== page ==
What is desirable, therefore, s a process for the preparation of porous asymmetric film membranes, which process is not only more expeditious to conduct than a solvent casting process but also can directly provide a molecularly oriented dense active skin surface on top of a supporting porous substrate. The provision for such a process and the resulting product would fulfill a long-felt need and constitute a significant advance in the art.
FIG. 1 represents a schematic drawing of suitable equipment for conducting an embodiment of the invention whereby the membrane is produced within a controlled atmosphere.
FIG. 2 represents a similar schematic diagram of suitable equipment for conducting an embodiment of the present invention wherein the membrane is produced in an ambient environment and wherein the web is slit into two separate membranes.
FIG. 3 represents a schematic diagram similar to that of FIG. 1 where the web is again slit into two separate membranes.
By the terms "vaporous conditions" and/or "vapor treatment" etc., as used herein, is meant the use of a mechanism for creating porosity in one surface of the membranes herein, said mechanism comprising a gas, vapor, mist, aerosol or the like.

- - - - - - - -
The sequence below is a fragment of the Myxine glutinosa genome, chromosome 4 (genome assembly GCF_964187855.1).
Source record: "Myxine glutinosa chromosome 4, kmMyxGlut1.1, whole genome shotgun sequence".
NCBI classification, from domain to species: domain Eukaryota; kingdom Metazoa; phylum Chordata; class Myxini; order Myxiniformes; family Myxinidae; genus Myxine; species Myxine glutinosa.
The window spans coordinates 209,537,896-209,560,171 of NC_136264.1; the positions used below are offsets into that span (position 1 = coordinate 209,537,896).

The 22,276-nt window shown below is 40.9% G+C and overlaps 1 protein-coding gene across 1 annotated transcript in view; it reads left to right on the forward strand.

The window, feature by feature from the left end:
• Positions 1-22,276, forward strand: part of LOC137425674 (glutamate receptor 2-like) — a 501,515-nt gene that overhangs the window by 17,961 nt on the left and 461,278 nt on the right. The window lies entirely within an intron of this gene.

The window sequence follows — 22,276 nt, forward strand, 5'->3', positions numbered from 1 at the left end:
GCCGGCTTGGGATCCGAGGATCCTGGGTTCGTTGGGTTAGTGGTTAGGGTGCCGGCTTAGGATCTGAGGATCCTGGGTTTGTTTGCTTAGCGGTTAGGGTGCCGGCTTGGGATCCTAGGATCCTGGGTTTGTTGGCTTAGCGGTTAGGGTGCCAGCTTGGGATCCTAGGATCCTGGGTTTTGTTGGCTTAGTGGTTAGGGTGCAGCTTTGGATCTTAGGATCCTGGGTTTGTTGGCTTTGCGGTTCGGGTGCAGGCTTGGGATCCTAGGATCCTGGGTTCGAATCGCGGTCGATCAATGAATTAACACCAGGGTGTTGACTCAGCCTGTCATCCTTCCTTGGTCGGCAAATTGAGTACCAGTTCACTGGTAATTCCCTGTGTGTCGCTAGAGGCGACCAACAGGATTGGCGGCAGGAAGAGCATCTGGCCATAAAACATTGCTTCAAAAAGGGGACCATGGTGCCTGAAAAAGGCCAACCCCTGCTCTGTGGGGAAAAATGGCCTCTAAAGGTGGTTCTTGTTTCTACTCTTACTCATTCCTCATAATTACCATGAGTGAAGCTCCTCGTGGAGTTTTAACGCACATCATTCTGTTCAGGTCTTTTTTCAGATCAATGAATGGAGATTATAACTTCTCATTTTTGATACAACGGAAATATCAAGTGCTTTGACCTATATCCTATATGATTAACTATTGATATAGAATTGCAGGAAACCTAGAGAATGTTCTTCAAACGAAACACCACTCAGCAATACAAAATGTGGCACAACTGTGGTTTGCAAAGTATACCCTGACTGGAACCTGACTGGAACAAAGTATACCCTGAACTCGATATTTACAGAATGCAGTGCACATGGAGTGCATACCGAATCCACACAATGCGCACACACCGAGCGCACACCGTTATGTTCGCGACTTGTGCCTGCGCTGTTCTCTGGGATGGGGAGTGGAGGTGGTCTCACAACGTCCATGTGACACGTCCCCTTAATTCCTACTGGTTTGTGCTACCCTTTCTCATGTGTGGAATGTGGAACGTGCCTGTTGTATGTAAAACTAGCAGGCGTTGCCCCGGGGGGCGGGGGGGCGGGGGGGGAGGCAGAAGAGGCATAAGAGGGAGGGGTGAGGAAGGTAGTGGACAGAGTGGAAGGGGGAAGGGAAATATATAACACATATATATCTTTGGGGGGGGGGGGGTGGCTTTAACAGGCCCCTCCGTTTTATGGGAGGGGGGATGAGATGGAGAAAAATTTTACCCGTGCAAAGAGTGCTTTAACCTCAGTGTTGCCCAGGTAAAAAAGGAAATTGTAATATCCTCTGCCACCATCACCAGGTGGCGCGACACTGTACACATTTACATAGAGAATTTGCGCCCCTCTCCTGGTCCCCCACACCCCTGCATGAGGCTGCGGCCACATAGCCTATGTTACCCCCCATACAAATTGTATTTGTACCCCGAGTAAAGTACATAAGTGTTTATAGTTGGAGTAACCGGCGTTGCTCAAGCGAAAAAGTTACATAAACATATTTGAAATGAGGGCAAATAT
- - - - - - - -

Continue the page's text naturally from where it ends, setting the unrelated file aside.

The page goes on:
This invention relates to an improved process for the preparation of porous asymmetric film membranes useful in ultrafiltration processes. More particularly, this invention relates to such a process wherein a polymer, liquified by means of at least one of a polymer solvent and a non-solvent melt-assistant, is extruded through an annular die to form a tubular film which is expanded and stretched to provide biaxial orientation while simultaneously being subjected to conditions such that each of the two surfaces of the tubular film, i.e. inner and outer surfaces, receives a different treatment, and subsequently slitting the tube to provide a porous film membrane having a dense, biaxially oriented surface.
In accordance with the present invention, there is provided a process for preparing a porous, asymmetric membrane which comprises extruding a liquified, film-forming polymer through an annular die to form a tubular film having an internal surface (A) and an external surface (B), said liquified polymer being obtained by use of a polymer solvent, alone or in conjunction with one or more melt assistants; orienting said film while exposing said film, preferably while in tubular form and during biaxial orientation, to vaporous conditions such that said two surfaces (A) and (B) each receive vapor treatments which differ from one another in at least one condition of temperature, and/or chemical composition to provide a membrane having one dense, biaxially oriented surface and a second less dense surface; and optionally, slitting said tubular membrane to provide a planar membrane having one surface more dense than the other surface.